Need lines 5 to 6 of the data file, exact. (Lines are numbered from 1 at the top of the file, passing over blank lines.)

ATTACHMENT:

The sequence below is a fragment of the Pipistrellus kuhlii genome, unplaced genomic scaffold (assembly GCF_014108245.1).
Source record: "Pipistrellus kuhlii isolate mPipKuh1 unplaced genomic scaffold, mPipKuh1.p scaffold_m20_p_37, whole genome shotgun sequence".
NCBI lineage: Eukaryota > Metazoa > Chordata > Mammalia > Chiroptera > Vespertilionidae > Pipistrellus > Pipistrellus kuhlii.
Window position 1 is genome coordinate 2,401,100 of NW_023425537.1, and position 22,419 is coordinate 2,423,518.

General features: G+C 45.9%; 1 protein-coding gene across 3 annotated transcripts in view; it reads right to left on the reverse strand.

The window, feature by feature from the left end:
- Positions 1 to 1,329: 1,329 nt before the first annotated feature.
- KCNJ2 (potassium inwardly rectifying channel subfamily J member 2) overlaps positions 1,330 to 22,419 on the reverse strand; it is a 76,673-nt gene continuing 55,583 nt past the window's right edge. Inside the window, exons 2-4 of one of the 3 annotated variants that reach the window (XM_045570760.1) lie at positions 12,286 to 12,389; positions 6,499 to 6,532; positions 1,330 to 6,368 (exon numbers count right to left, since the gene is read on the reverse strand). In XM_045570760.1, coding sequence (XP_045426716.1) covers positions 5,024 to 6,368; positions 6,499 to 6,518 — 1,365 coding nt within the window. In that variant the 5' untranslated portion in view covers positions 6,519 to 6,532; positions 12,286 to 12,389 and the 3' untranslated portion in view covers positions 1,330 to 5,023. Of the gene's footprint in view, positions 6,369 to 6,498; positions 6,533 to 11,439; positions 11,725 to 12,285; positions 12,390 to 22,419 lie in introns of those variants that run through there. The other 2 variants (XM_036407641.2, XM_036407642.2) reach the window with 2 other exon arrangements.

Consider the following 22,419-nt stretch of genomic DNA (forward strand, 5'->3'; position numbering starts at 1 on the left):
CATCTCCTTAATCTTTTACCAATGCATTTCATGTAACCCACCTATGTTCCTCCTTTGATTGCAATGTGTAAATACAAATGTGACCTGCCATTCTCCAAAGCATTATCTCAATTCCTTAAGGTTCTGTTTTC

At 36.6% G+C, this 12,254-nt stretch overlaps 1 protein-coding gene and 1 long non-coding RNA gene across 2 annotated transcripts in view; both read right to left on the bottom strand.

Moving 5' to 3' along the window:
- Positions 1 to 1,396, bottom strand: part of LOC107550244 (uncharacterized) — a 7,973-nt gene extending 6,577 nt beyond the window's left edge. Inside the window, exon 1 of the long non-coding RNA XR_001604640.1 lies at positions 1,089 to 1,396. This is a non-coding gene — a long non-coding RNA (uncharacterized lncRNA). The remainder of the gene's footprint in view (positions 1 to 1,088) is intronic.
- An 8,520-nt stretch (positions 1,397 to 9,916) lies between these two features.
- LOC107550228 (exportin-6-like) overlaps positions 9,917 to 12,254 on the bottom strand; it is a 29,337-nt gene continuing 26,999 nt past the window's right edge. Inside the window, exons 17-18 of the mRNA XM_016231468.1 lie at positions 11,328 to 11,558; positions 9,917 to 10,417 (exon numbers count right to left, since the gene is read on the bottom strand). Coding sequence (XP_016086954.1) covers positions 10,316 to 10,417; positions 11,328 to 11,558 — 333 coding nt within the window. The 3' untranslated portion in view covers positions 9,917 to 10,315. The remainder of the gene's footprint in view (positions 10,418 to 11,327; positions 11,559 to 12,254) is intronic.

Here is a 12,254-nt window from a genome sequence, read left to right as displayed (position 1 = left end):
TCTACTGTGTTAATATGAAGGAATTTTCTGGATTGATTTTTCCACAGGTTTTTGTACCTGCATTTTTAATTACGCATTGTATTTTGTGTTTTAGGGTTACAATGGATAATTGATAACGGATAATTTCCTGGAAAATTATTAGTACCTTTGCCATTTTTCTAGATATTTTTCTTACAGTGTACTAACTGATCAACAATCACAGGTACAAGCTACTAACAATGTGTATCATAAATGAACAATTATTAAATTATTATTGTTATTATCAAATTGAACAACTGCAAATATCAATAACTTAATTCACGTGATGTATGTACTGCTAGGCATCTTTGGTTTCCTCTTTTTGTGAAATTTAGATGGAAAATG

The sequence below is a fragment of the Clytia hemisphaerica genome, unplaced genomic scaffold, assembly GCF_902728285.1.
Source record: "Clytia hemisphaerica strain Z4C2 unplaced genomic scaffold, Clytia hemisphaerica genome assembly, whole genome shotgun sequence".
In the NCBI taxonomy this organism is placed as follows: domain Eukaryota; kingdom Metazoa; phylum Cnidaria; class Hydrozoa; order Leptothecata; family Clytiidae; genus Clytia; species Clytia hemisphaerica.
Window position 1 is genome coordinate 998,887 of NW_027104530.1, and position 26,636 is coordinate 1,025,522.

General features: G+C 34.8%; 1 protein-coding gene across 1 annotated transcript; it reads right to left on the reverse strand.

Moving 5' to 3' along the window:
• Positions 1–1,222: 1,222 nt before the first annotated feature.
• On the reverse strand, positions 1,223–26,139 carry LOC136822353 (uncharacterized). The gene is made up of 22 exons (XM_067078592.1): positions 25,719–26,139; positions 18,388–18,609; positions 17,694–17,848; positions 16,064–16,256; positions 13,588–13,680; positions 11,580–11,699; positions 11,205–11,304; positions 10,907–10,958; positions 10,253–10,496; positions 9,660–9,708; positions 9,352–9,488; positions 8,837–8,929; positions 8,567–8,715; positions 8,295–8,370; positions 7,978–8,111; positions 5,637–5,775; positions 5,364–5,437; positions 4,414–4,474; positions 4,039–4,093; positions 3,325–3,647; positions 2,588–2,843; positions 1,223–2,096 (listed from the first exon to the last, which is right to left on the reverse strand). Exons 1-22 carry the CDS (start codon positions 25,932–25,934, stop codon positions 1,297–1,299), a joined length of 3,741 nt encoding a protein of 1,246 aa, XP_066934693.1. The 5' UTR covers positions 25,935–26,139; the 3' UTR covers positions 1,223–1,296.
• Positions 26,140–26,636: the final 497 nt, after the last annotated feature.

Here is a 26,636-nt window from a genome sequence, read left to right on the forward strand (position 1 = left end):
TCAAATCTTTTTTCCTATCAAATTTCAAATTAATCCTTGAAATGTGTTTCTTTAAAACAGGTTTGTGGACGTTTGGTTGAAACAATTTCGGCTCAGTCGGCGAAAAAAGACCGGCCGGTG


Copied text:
General features: G+C 45.9%; 1 protein-coding gene across 3 annotated transcripts in view; it reads right to left on the reverse strand.

The window, feature by feature from the left end: